Our goal is to improve maternal child health outcomes by helping to prepare and sustain local midwives in their communities and helping them to have a voice in local and national policies which affect them.
Since 1999, MMI Board members have served as an advisory and fundraising board to ACAM (Association of Midwives of the Mam Speaking Area). We have been working with this group of 40 Maya midwives from the beginning of their organization which was formed to address issues specific to indigenous midwives and the communities they served. These midwives had previously worked with several international groups who offered training courses designed to increase midwifery skills and address the high maternal and infant mortality rates in the area, However, despite these training sessions, as elsewhere in the world, there had been little demonstrable improvement in outcomes. Furthermore, the midwives had no voice in the programs being offered. They decided to seek their own solutions.
The model which developed was based on local control, long term commitment of N. American advisors, donors, and volunteers and constant re-evaluation of strategies.
There is a five thousand year history of midwifery in Guatemala. In the indigenous towns the midwife is one of the most revered figures and has great influence on health related decisions. She lives in the indigenous communities and speaks the Maya languages. Many traditional midwifery approaches are effective, readily available, and cost little. The basic care offered by the traditional midwife such as prenatal counseling, attending normal births, and postpartum care is very good. The high maternal and infant mortality rates occur most often in the most isolated areas and are often due to situations beyond the control of the midwife unless other factors are specifically addressed.
Midwifery training programs offered by international groups have had little or no impact on outcomes. This failure has resulted in blaming and further marginalization of indigenous midwives and a general movement of births into the hospital with all the attendant costs and risks of that setting and the biomedical model applied to birth. Furthermore, Guatemala currently lacks the hospital capacity to accommodate more than about 20% of the country's births. Affordable local providers and mid level facilities are badly needed.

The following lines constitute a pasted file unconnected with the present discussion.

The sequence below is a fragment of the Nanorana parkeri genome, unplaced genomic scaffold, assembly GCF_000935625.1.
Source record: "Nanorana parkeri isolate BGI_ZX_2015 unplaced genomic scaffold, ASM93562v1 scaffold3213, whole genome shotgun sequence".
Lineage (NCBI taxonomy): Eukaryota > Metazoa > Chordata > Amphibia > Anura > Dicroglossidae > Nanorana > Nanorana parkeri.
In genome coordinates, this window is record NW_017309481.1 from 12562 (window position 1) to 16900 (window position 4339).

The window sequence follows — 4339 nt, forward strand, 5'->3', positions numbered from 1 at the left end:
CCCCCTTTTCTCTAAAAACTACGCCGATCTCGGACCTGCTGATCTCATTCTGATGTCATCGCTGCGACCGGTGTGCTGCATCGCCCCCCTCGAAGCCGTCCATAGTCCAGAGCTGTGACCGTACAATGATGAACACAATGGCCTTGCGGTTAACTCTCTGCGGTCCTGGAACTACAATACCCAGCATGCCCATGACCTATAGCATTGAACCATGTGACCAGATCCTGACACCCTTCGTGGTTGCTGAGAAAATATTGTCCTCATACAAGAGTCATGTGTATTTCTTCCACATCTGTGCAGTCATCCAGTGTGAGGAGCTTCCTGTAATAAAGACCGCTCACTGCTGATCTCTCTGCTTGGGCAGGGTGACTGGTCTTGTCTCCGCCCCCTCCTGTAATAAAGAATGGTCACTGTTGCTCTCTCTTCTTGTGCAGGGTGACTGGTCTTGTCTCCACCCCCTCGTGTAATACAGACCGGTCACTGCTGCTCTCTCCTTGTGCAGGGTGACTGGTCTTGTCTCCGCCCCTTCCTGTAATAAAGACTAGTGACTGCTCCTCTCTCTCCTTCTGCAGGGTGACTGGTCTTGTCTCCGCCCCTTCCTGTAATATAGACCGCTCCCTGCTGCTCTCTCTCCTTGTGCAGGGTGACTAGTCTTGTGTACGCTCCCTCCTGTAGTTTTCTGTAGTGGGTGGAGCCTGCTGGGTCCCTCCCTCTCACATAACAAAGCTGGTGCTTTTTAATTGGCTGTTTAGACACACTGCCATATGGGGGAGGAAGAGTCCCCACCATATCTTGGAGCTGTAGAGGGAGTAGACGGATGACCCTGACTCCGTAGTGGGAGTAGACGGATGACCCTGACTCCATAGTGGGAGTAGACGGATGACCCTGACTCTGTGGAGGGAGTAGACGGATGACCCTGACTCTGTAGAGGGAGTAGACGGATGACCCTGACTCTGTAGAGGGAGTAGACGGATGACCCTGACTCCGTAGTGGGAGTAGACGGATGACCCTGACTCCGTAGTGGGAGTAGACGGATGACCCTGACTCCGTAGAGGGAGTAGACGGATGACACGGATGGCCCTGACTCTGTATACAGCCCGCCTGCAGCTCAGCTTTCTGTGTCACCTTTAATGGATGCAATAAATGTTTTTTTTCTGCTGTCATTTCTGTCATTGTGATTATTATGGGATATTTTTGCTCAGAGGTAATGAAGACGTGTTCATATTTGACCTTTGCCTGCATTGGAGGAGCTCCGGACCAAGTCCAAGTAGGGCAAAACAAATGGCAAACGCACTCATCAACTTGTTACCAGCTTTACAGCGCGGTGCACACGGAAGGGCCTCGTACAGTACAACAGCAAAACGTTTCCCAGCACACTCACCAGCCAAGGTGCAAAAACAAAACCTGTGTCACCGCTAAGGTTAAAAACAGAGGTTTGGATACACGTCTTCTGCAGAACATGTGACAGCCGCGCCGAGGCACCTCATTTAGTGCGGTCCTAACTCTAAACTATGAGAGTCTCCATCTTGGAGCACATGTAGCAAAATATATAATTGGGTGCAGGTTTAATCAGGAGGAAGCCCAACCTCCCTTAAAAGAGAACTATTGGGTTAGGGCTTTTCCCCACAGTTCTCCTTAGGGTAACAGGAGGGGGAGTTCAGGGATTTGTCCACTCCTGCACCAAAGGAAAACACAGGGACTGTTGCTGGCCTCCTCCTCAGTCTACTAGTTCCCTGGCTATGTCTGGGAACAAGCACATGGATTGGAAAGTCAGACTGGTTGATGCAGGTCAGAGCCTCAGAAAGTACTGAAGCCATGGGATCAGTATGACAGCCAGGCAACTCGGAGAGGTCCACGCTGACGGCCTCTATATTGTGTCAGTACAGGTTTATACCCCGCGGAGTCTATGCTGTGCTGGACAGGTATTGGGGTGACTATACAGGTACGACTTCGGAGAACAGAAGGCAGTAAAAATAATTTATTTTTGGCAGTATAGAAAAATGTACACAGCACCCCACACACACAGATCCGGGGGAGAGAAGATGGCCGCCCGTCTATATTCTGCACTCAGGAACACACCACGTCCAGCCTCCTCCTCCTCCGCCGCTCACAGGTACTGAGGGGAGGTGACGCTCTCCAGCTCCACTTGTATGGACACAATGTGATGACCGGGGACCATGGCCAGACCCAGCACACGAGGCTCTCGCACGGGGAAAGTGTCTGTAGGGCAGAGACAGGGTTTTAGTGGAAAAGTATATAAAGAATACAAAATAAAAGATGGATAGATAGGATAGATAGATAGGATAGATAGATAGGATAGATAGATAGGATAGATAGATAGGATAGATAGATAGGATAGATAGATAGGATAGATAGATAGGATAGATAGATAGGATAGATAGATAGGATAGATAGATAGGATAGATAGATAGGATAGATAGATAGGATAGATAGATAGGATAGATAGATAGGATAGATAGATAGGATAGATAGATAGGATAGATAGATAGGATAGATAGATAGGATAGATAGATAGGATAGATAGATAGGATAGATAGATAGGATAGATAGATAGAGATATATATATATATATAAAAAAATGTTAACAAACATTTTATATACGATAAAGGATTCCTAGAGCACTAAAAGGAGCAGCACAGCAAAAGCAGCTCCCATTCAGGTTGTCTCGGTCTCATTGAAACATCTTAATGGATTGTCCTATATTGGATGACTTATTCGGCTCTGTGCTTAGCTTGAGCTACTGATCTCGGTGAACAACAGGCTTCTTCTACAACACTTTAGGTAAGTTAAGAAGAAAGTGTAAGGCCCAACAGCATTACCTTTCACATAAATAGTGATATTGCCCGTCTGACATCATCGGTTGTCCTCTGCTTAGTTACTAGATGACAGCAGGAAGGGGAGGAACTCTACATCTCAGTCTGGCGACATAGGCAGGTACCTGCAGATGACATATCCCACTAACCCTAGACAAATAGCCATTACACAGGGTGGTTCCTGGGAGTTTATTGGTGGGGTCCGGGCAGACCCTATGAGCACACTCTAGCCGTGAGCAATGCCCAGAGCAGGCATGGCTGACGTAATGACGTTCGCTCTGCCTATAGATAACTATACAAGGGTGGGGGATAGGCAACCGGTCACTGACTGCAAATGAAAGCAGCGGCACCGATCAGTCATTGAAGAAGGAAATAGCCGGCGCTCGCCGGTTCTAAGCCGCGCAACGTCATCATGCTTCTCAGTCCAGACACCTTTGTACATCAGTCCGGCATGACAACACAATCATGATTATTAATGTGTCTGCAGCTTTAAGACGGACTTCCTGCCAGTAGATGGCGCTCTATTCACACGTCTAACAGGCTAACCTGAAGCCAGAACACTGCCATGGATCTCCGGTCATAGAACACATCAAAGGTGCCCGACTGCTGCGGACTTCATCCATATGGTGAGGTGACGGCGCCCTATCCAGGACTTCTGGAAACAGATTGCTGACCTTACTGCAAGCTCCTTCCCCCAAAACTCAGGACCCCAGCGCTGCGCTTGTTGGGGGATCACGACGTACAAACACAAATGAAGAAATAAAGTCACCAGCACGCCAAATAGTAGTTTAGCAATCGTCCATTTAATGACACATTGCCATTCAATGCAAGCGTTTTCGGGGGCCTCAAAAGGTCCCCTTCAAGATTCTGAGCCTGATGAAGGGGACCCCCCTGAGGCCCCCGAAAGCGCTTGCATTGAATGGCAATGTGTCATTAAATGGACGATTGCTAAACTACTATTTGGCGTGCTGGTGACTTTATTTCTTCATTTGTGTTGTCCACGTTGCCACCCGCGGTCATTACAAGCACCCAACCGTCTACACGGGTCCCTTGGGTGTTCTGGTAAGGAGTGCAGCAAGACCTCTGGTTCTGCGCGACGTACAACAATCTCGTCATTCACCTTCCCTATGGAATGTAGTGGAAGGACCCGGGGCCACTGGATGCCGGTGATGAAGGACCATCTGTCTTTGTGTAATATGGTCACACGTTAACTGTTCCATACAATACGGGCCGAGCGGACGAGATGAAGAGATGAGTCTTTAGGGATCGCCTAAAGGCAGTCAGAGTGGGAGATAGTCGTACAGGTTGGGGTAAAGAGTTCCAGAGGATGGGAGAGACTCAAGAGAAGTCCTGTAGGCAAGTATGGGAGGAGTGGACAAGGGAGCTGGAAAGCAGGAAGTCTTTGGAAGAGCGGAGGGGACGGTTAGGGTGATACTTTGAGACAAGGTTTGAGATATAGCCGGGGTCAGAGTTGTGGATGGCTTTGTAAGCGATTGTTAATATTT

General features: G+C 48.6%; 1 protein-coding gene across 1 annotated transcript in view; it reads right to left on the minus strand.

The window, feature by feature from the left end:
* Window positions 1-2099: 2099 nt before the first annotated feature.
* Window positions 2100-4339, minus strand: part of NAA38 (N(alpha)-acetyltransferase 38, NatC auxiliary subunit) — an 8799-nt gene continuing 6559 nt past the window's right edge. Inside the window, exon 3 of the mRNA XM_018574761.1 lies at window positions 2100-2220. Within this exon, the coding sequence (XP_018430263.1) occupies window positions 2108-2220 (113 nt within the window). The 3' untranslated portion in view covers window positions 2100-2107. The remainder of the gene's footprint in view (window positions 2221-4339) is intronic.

The midwives recognize training sessions as one important component of their struggle to become skilled providers. However, they have identified significant obstacles to putting new knowledge into effective practice. They have sought our help in also addressing the following issues:
Though midwives do 80% of the births in the indigenous areas, there is no mechanism to pay them for their work. There is no place in the health care system for them to work regardless of their skills.
Payment for total prenatal and postpartum care, and the birth is dependent on their very impoverished client's ability to pay and ranges from nothing to a maximum total of $45. Many clients can only barter for services.
Young women are no longer choosing to be midwives for economic reasons, leaving some communities with no obstetrical provider they can afford, trust, or get to.
Physicians rarely choose to live and practice in the indigenous towns and rarely speak the Maya languages. The physicians that are available work in an office or local health clinic and are usually only available weekdays during business hours. A beginning physician's salary is about $12,000 per year.
The midwives families in our area subsist on about $3 per day. Children are needed to work in the fields. The cost of a uniform and books prevents most children, but particularly girls from going to high school and thereby attaining the foundation knowledge necessary to comprehend material covered in midwifery training programs.
The worst outcomes occur in the most isolated communities where the obstetrical provider often has the least training or resources and communication and transport are difficult.